It’s a nail-biter!

The planned two-day judicial review hearing is now running into a third day (Thursday), with a decision not until Friday or (more likely) Monday, and the full judgement later still.


Where are we now?

Lincs CC (LCC) wants to throw dust in everyone’s eyes by asserting that Save Lincs Libraries (SLL) has no right to bring a judicial review at all.

Might this mean LCC don’t think they have a very good defence? So they’d rather dodge the fight? Who knows?

Anyway, the judge hasn’t yet quashed the case.

Maybe that means SLL is OK, at least on that score.

It’s honestly hard to tell.

Day 1

Day 1 was a blizzard of arguments about who is entitled to bring a JR, and when, and why, and how, and about what. With a storm of references to different cases.

And all inevitably mixed in with stuff about what LCC was actually doing about its libraries, and when, and how, etc etc. Quite confusing.

One thing stood out for me – LCC stated early this year that no libraries would close until September. But they already have – on a devastating scale. And a good few libraries have nobody to run them at all. Lots of withdrawals. A shameful mess, built on what looks like a lie…

Day 2

Day 2 had more blizzards. Plus lots of stuff on whether LCC has really done what the judge in last year’s case told them to do.

Mr Justice Collins said, put simply, that LCC’s consultation was flawed because it gave the impression that there was no alternative to its mass closure plan. And that LCC should have properly examined a viable-looking alternative from experienced library provider GLL.

Has LCC remedied these flaws? Yes, says LCC. No, says SLL.

No brainer

The juiciest bit was LCC’s case that it really, really did look properly at GLL’s ideas in December 2014. GLL presented a no-brainer list of areas where big savings could clearly be made. LCC rejected the lot.

Reasons? They included…

(1) “We can’t figure out how to make savings, so nobody else can.”


If so, the whole principle of seeking alternatives is destroyed. Nobody should outsource anything, ever, anywhere.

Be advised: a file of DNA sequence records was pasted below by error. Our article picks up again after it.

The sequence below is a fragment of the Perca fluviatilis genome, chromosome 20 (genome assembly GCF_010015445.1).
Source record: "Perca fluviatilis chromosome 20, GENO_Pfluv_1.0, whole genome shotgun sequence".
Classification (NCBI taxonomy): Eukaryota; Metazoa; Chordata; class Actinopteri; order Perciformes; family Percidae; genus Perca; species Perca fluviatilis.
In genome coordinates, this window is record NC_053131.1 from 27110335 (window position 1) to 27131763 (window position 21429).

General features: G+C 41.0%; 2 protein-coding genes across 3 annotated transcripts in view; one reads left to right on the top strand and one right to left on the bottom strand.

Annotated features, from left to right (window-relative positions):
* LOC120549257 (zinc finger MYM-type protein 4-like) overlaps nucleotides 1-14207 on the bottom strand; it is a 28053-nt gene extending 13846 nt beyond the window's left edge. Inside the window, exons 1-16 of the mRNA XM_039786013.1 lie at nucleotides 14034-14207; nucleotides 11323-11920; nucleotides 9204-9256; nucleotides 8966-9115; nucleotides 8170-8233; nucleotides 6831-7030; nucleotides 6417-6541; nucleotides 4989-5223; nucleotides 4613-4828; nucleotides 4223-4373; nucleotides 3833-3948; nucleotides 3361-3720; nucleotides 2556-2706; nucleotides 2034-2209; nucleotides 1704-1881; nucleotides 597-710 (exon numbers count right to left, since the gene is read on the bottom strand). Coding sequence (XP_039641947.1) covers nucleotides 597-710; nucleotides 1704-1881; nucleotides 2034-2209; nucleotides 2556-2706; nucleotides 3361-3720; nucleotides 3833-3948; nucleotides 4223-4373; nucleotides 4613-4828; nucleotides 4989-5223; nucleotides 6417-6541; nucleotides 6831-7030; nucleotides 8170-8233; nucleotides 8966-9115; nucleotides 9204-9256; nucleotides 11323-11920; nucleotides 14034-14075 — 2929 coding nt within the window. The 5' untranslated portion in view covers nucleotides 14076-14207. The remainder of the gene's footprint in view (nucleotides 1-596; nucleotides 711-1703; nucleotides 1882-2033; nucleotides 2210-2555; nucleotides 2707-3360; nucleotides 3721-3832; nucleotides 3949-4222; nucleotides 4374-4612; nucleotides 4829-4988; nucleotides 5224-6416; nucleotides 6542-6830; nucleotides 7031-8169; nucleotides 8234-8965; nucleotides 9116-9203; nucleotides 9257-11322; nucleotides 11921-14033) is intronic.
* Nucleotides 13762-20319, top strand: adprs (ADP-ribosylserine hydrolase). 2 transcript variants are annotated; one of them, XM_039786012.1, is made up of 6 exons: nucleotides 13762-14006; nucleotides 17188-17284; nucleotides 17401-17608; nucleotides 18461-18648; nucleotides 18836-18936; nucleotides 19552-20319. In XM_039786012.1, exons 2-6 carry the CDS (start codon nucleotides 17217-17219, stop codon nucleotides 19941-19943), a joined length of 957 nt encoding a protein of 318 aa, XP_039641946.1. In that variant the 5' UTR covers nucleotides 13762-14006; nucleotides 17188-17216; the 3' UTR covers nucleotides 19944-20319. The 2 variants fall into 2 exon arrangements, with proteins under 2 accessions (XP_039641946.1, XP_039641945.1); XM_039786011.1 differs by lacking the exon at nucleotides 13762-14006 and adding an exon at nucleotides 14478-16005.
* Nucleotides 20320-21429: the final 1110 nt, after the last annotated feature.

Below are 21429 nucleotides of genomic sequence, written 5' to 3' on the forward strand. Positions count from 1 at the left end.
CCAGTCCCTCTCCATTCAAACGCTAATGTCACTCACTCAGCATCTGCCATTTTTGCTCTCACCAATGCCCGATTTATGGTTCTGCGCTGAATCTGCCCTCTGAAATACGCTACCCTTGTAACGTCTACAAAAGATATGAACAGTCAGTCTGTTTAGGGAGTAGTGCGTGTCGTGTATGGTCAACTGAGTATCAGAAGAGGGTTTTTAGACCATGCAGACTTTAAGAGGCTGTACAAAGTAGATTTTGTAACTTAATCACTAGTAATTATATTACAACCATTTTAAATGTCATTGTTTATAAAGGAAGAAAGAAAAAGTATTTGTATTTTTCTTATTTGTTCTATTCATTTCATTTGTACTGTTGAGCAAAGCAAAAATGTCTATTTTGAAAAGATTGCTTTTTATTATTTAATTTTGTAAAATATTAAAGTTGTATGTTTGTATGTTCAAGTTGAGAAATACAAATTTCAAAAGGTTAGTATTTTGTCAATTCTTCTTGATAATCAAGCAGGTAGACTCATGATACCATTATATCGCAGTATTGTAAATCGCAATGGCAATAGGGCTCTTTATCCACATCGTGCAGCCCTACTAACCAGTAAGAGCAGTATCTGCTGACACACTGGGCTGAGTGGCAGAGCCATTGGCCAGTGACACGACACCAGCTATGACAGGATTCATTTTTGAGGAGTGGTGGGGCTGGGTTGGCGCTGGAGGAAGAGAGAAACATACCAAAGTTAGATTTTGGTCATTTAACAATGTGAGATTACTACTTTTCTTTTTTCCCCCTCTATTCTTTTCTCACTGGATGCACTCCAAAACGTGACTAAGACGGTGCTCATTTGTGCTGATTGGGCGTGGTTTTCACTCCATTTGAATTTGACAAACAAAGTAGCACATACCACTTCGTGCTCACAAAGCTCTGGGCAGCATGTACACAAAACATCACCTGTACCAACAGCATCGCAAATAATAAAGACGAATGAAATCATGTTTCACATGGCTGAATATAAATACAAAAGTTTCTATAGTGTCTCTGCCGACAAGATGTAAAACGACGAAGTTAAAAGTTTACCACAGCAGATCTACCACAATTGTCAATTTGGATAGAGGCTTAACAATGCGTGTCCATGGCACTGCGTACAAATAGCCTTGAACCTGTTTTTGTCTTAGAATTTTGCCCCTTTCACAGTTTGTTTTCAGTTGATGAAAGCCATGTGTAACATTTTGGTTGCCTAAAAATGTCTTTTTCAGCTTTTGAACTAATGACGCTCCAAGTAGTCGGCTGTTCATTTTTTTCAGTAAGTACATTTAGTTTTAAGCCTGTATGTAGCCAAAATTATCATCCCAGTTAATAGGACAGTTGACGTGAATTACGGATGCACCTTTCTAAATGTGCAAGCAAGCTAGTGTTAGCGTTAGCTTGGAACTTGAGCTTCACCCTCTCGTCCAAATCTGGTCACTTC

(2) “The library management can’t influence in any way the colossal bills charged by LCC for central services, which eat up over half our budget.”

If so, chums, you really aren’t worth the high pay and status you have in LCC’s hierarchy. What do you think your job is?

(3) “GLL’s proposals are too risky. We should keep to our Plan A because it’s sure to be sustainable.”

Sustainable? It’s collapsing already. Sustainable? To dump 30 libraries by force on to reluctant ‘communities’, with peanuts for funding and NOTHING AT ALL after three years?

(4) “GLL’s proposals would deny communities the lovely ‘hubs’ we want to set up on the ruins of their libraries.”

Are you kidding?

Where on earth has LCC got this childlike faith in the magic of ill-defined and ill-supported ‘hubs’? What ARE hubs? Nobody knows. I’m sure LCC doesn’t.

The DCMS (and everyone else) declines to do any research on what happens when proper libraries get turned into… er… hubs. So anyone can say anything.

Half-baked schemes like LCC’s are wrecking library services nationwide.

Will the High Court rule in favour of taking a bit of thought on this matter?

We can but hope…

Laura Swaffield, Chair,  The Library Campaign

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2 Replies to “Lincolnshire – Day two at the High Court – It’s a nail-biter!”

  1. Pauline Palmer 9 years ago

    As the writer of two of the alternative solutions I know quite a bit about the history of all this. Wainfleet library closed (because the lease ran out and LCC did not renew) some weeks ago. Deepings library shut a few weeks ago for ‘refurbishment’ but no guarantee it will open again. Last Saturday (July 18th) was the last day that the other 28 libraries were open as all staff made redundant from that date. None of the libraries have been provided with a mobile service except the Deepings (on a temporary basis).

    What will happen if the ‘volunteer’ groups do not sign the leases and take over I don’t know because there does not seem to be provision for mobiles to replace them as originally planned. The whole thing is a complete mess.

  2. Ken Syrett 9 years ago

    Pauline Palmer is not correct when she says that the 28 libraries are now closed because staff have been made redundant. Staff have been given their redundancy notice to finish, in most cases, on 30th September. If volunteers don’t come forward then provision will be made for a mobile service. One would have thought that someone “…know quite a bit about the history of all this” would know this.

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